If you have made improvements to the property that have increased its value, you may well be able to borrow against this increased value and in turn release capital to put back in your pocket for the next project. In this instance you should consider if your estimated increased value is realistic. Do you have comparable evidence of property nearby that is worth a similar amount? The lender will do their own research to check how feasible is your increased value but it is worth doing your homework before you commit to the purchase.

Consider also the timescales for completion of the improvement works, do you have evidence and experience to back them up? Again, be realistic and allow for some contingency if progress is slower than planned. Another thing to consider is how quickly you can remortgage. Some traditional mortgage lenders will not allow you to do so until the property has been registered in your name for at least 6 months. If you’re on a tight deadline then it is essential that you consider this and make sure your solicitor registers the purchase with Land Registry as soon as possible after completion.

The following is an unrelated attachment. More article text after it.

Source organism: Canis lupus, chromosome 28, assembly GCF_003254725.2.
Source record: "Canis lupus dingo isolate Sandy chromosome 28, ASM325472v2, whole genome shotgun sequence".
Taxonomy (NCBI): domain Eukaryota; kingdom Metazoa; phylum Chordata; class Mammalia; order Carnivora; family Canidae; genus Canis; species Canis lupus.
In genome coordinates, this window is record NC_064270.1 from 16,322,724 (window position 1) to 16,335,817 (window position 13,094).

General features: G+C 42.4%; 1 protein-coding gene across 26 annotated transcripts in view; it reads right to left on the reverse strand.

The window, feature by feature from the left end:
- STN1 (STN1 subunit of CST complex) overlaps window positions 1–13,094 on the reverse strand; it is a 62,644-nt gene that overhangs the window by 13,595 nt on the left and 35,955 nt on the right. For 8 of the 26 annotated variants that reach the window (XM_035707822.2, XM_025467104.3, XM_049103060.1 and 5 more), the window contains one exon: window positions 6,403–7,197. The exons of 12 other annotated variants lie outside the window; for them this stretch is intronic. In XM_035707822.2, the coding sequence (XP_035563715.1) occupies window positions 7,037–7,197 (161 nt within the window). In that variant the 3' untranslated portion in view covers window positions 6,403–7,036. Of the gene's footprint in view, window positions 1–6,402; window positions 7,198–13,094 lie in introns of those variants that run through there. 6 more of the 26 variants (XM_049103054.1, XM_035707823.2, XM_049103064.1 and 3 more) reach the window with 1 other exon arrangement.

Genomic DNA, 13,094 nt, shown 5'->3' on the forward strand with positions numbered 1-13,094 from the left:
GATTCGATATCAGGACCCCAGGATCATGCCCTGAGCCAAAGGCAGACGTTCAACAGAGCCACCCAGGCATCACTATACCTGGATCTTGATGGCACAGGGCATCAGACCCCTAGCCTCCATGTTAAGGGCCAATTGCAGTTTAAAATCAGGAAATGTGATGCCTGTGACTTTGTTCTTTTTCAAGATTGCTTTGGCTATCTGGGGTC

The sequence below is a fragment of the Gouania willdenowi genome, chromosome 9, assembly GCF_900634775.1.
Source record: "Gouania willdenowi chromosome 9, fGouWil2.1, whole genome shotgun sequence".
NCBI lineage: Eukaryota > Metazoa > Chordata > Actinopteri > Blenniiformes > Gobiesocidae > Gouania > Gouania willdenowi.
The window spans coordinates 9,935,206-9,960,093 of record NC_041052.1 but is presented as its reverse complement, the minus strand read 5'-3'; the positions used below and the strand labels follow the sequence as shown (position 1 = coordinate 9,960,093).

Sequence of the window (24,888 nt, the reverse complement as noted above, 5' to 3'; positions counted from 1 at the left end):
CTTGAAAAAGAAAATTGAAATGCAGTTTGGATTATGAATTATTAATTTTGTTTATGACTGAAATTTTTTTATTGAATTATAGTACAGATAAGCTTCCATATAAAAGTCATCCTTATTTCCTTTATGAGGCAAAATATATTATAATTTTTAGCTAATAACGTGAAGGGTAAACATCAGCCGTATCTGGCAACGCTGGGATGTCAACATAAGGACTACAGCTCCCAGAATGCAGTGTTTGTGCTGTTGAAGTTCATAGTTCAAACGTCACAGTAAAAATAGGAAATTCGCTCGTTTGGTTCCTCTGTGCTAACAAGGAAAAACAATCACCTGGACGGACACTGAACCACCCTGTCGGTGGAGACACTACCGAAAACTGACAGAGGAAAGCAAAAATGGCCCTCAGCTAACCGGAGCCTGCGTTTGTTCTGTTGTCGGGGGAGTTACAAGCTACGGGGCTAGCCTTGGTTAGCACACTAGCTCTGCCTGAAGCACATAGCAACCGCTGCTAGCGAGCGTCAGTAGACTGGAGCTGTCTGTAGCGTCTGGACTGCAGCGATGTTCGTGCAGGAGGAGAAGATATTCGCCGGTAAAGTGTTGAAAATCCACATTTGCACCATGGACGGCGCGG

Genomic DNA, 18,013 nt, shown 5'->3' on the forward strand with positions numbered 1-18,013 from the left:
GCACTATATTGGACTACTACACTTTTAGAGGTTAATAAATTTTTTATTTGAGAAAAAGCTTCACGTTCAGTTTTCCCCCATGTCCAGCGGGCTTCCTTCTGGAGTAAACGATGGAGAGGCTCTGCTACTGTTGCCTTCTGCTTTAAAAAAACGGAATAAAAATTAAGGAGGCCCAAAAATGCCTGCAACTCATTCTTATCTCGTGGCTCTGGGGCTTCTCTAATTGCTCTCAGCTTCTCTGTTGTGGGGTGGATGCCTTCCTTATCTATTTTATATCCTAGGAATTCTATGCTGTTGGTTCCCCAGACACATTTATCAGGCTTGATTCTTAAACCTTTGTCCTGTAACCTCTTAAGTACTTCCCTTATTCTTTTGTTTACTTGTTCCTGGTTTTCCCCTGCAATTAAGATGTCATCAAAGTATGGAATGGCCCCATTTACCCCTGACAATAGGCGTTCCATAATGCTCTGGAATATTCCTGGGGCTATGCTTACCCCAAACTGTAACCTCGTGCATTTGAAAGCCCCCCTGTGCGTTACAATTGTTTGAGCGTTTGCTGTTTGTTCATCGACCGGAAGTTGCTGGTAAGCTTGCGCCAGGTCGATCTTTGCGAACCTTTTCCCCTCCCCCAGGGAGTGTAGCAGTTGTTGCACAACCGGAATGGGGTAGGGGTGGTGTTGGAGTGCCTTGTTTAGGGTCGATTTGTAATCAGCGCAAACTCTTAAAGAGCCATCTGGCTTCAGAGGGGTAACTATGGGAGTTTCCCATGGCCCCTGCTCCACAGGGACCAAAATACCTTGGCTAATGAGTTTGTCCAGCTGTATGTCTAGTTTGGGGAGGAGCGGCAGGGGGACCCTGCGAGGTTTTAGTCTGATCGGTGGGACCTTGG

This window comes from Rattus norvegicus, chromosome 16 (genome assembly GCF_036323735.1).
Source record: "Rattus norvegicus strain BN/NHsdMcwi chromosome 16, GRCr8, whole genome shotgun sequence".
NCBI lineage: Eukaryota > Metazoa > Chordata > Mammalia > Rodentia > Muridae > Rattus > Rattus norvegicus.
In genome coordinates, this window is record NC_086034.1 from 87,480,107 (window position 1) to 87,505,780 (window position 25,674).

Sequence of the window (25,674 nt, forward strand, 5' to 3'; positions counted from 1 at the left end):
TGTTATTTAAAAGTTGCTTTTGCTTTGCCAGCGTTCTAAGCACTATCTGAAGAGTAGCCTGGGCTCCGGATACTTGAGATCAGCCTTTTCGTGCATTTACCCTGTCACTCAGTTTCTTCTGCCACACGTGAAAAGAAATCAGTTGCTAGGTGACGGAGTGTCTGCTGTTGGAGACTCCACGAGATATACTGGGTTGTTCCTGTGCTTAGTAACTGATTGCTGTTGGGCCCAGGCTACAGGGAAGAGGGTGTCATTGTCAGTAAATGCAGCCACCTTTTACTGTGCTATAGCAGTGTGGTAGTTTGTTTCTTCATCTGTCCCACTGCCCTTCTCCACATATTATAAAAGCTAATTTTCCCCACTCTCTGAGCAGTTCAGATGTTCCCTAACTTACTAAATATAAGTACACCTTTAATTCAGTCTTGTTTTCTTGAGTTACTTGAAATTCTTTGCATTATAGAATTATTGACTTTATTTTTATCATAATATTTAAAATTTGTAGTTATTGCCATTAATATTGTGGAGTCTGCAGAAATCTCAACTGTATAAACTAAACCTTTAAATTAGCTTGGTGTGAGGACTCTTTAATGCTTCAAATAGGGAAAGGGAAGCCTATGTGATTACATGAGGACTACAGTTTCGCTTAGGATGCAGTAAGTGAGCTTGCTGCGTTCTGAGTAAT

If you are using a commercial bridging loan to fund the purchase of a commercial premises you will need to consider the fact that a refinancing on to a commercial mortgage can take much longer than a traditional mortgage. Make sure you factor this into your loan term to allow breathing room for your exit strategy.

Sale of Property